I don’t know why age is mistaken for wisdom
Lately, people have mistaken me for someone with wisdom. I don’t know why. I think it’s the beard.
When one’s beard is snowy white, and his hair is well on its way to matching, people tend to think, “Now there’s a guy who’s been around for, like, a million years. He must have learned something.”
The main thing I’ve learned is that “older” isn’t necessarily on speaking terms with “wiser.” I could fill volumes of books about the things that I don’t know.
I don’t know why I keep pressing the snooze button. If decades of evidence suggest that I’m not going to get up at dawn’s first ringing, why not just set the alarm for 20 minutes later? I don’t know.
I don’t now why those birds built their nest beneath my porch awning. It’s interesting to track the progress of eggs to hatchlings to bitty birdies taking flight. But as soon as you step out of the door, you’re in direct line of fire of the splat zone.
Did you know that the human nose can identify 50,000 distinct scents? Why does one of the stinks my nose remembers have to be of deceased chipmunk? And why does Mama Cat find it necessary to teach her brood of kittens all about that delectable dish by dragging chipmunk carcasses into my garage? I don’t know. But I absolutely know when feline school is in session. And I know I’m leaving the garage.
I don’t know what’s the best thing since sliced bread. Television was invented two years after sliced bread, so I once figured that had to be it. Not since Saturday morning cartoons disappeared. I do know that Mr. Potato Head was the first toy advertised on TV. Does that make Mr. Potato Head the best thing since sliced bread? I don’t know.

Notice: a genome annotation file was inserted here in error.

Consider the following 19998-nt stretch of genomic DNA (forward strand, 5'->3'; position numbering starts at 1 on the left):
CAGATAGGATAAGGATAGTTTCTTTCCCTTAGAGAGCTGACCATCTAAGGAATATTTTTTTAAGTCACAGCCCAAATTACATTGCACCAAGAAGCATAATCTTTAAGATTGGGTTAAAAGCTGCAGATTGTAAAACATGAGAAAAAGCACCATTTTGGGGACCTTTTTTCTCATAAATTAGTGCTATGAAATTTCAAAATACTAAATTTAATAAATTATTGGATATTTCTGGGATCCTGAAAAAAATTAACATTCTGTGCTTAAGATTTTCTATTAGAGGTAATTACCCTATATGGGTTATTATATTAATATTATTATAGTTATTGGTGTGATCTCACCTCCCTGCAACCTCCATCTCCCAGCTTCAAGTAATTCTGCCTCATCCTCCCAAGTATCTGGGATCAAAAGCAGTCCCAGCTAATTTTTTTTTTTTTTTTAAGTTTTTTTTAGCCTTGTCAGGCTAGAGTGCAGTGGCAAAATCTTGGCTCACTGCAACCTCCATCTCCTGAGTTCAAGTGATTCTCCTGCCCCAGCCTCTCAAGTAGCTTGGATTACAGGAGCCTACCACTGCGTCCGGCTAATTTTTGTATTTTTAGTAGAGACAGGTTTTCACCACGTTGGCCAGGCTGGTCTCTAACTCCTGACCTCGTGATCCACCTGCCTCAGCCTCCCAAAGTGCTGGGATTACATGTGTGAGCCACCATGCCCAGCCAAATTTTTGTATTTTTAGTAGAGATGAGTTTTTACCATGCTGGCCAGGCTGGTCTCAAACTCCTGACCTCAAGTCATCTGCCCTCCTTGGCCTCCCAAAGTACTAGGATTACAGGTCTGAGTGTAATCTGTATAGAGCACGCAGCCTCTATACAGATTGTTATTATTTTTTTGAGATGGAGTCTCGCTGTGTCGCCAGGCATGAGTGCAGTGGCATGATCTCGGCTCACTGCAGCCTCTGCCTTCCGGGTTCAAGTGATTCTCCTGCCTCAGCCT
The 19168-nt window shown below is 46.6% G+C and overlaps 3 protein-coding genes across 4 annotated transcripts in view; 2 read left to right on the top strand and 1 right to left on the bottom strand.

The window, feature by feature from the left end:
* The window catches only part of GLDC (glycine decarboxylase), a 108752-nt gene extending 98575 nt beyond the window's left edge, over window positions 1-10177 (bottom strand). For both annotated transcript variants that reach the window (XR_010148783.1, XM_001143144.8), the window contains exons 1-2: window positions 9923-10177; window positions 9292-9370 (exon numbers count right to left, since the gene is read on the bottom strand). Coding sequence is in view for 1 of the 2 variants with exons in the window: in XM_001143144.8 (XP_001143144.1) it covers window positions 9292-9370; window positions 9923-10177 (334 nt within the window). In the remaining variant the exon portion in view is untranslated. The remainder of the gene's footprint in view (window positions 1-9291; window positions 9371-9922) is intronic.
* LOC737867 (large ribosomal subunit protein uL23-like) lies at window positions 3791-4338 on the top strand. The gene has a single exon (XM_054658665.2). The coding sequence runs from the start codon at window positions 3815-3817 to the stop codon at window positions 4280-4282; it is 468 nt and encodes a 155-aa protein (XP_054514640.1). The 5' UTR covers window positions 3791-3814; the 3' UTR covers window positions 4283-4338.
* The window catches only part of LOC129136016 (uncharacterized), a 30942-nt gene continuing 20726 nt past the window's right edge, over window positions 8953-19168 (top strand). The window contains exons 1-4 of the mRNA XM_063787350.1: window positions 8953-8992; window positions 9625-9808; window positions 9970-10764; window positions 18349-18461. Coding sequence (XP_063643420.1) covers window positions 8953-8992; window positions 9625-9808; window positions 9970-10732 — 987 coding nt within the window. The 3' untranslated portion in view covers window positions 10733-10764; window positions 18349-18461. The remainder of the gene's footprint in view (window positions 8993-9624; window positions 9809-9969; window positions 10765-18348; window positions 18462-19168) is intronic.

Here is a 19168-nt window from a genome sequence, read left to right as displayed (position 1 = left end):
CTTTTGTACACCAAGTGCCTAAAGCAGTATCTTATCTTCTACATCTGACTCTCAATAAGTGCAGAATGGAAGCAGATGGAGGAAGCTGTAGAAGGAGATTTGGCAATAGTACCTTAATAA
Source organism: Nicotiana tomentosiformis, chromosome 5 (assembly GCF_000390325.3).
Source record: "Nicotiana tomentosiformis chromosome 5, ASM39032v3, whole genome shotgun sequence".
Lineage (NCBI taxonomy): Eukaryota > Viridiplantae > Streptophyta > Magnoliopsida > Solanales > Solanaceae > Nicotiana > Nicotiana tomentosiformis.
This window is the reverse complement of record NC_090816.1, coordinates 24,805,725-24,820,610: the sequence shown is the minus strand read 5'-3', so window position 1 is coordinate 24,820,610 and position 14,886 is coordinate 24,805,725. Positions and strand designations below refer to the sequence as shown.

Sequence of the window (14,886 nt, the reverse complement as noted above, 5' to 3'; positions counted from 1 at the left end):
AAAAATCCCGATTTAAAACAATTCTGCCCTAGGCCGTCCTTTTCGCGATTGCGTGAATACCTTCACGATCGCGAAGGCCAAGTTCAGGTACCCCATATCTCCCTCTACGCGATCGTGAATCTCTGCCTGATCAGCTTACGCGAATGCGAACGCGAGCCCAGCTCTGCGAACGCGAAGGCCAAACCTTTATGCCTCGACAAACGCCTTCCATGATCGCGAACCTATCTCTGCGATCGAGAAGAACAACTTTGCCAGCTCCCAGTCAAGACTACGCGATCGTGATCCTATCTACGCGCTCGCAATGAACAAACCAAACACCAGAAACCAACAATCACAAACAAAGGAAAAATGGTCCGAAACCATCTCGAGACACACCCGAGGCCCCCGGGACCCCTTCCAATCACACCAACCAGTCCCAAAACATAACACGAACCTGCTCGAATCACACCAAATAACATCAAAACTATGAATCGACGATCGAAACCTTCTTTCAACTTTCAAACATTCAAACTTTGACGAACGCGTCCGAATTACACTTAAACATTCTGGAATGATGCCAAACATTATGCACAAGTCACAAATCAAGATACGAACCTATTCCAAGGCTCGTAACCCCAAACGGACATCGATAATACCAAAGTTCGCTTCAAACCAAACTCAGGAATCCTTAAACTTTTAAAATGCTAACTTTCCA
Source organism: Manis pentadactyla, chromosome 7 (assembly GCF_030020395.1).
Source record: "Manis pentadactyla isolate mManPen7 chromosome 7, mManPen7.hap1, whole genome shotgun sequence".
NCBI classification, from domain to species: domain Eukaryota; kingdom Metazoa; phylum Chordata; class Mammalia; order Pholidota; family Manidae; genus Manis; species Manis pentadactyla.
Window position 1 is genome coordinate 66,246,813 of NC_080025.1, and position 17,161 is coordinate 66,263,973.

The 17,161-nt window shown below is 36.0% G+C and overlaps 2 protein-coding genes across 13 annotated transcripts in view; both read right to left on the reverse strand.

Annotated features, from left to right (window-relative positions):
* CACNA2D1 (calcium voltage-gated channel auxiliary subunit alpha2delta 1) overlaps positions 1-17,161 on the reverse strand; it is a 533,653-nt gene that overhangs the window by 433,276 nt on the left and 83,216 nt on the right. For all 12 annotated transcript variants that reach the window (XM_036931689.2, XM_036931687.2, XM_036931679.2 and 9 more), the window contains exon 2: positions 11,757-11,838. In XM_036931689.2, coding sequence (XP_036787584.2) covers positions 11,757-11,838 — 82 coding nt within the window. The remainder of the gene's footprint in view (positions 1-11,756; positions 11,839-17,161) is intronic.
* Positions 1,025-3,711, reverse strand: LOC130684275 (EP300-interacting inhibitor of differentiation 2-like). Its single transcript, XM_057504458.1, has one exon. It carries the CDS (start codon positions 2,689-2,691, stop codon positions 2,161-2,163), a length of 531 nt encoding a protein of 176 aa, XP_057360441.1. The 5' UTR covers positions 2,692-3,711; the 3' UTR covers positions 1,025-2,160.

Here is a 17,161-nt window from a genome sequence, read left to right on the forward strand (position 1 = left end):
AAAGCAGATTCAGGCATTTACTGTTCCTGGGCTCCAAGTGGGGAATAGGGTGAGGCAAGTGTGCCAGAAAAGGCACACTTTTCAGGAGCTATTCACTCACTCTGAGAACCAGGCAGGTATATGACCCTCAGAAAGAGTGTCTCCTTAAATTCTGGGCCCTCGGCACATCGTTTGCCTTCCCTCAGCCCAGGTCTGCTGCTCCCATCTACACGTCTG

Did you know that the brain is our fattest organ? Researchers say it’s nearly 60 percent fat. So yes, if you see people outdoors exercising in 90-degree summer heat, it might be because all that working out made them stupid. Who knows?
I don’t know why there are McDonald’s restaurants on every continent except Antarctica. But I can make a reasonable guess why the franchise skipped that chilly spot.
I don’t know why some people suffer from a disorder called boanthropy. It’s the scientific term for people who think they are cows. What would happen if I took them to McDonald’s for lunch (except in Antarctica)? Would they carry on a conversation with their uncle, which is my cheeseburger? I don’t know.
I don’t know why some banks employ wealth psychologists to help big-bucks clients cope with their massive riches. I do know people — perhaps I’m one — who would volunteer to alleviate some of their suffering.
I don’t know why chocolate is the most powerful substance on earth. A study shows that if a bookstore smells like chocolate, shoppers are 3 1/2 times more likely to check out the romance section and nearly six times more likely to buy a love book.
I do know that my nose prefers chocolate 175,000 times more than expired chipmunks in the garage.
I don’t know why every time I eat ice cream, I dribble chocolate sauce in my beard. Do the dark brown stains make me seem like someone who lacks wisdom? Or someone who is using a spoon with a hole in the middle? I don’t know.
Educate Cole at firstname.lastname@example.org, on the Burton W. Cole page on Facebook or at BurtonWCole on Twitter.